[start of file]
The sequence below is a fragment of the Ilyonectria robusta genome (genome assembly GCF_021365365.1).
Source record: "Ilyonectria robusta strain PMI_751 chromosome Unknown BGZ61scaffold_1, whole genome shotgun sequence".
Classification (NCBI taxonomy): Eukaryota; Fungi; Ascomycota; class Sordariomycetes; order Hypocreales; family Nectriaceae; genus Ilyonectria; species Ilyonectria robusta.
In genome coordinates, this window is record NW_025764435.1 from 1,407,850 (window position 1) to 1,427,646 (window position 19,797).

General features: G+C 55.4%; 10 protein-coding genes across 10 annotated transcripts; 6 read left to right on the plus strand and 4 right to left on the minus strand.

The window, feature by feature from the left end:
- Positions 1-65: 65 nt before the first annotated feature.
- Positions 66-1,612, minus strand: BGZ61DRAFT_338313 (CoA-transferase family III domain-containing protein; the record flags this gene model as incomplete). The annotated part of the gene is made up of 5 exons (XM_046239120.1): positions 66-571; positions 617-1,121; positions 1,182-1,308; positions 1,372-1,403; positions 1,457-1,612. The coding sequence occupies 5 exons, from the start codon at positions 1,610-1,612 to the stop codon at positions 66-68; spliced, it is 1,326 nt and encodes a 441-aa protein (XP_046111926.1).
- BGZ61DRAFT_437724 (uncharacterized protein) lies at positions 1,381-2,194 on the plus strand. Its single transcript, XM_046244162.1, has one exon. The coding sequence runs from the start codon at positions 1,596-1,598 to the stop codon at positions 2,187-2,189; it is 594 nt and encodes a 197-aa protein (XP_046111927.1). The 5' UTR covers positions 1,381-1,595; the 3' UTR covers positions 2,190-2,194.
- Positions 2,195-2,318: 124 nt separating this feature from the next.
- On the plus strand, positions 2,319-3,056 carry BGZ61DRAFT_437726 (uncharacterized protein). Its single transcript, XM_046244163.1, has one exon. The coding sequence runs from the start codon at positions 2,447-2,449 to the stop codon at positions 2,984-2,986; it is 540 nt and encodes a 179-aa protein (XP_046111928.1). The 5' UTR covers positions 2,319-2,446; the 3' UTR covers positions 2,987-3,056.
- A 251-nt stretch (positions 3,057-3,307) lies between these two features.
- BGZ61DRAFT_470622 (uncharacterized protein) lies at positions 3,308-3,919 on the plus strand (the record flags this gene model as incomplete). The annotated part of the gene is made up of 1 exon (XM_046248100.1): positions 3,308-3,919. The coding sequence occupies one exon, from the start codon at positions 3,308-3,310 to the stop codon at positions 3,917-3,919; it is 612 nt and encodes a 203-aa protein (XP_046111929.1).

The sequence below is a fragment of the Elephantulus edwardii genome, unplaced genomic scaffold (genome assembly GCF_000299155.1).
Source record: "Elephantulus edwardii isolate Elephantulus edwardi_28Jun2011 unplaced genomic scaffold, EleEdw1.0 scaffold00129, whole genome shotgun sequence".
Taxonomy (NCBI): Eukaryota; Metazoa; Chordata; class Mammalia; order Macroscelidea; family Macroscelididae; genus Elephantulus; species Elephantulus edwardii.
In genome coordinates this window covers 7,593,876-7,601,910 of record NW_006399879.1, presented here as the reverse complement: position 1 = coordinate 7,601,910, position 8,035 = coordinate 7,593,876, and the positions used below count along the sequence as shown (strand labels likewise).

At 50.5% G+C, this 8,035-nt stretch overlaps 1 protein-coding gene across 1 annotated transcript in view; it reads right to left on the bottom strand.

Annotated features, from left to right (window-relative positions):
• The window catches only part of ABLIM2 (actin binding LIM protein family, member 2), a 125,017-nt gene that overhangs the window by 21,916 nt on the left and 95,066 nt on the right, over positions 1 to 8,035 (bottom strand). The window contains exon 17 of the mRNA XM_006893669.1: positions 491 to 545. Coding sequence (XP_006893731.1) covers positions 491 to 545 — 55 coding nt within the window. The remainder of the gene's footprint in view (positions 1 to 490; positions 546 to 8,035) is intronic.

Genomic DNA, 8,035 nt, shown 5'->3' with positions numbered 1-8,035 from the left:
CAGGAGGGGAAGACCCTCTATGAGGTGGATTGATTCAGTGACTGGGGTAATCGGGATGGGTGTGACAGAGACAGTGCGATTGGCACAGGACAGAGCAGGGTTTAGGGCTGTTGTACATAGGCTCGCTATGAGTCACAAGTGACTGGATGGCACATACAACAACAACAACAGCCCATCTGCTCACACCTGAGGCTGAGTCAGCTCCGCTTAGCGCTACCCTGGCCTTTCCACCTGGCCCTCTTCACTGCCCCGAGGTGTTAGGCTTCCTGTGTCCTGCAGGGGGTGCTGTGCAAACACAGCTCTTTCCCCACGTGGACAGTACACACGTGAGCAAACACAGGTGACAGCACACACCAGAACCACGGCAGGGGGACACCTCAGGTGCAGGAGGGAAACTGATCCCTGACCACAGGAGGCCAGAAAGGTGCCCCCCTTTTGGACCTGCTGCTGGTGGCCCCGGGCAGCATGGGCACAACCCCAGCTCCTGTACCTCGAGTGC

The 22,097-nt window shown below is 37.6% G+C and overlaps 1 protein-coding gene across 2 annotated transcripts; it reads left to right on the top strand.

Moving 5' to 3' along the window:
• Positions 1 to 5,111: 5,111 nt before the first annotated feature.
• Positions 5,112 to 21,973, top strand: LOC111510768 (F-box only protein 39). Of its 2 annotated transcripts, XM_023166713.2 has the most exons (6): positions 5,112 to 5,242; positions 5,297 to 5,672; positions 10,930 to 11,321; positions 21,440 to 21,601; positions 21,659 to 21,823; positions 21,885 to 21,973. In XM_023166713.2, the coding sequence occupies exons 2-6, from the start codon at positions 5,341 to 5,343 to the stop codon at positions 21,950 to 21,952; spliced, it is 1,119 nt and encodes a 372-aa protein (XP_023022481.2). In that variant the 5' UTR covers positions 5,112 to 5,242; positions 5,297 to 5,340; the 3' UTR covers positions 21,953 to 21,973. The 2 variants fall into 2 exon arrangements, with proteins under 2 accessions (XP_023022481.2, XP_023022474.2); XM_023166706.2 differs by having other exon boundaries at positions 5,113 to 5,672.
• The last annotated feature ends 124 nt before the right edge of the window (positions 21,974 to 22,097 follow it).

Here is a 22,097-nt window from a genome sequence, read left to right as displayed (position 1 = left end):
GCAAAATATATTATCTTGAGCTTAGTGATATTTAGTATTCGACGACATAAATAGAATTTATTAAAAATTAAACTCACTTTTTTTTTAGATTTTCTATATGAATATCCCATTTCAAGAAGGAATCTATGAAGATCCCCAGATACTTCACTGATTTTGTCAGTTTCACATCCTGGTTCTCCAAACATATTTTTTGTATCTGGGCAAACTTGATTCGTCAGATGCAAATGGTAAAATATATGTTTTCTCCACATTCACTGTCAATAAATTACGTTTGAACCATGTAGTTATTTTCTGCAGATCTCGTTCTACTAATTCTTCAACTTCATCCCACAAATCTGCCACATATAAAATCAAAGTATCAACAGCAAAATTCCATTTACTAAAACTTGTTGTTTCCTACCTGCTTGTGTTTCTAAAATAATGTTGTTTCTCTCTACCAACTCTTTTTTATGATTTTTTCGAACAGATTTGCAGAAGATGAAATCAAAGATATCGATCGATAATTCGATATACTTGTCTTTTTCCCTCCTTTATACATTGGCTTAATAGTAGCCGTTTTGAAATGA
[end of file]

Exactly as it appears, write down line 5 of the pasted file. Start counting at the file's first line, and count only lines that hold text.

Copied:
General features: G+C 55.4%; 10 protein-coding genes across 10 annotated transcripts; 6 read left to right on the plus strand and 4 right to left on the minus strand.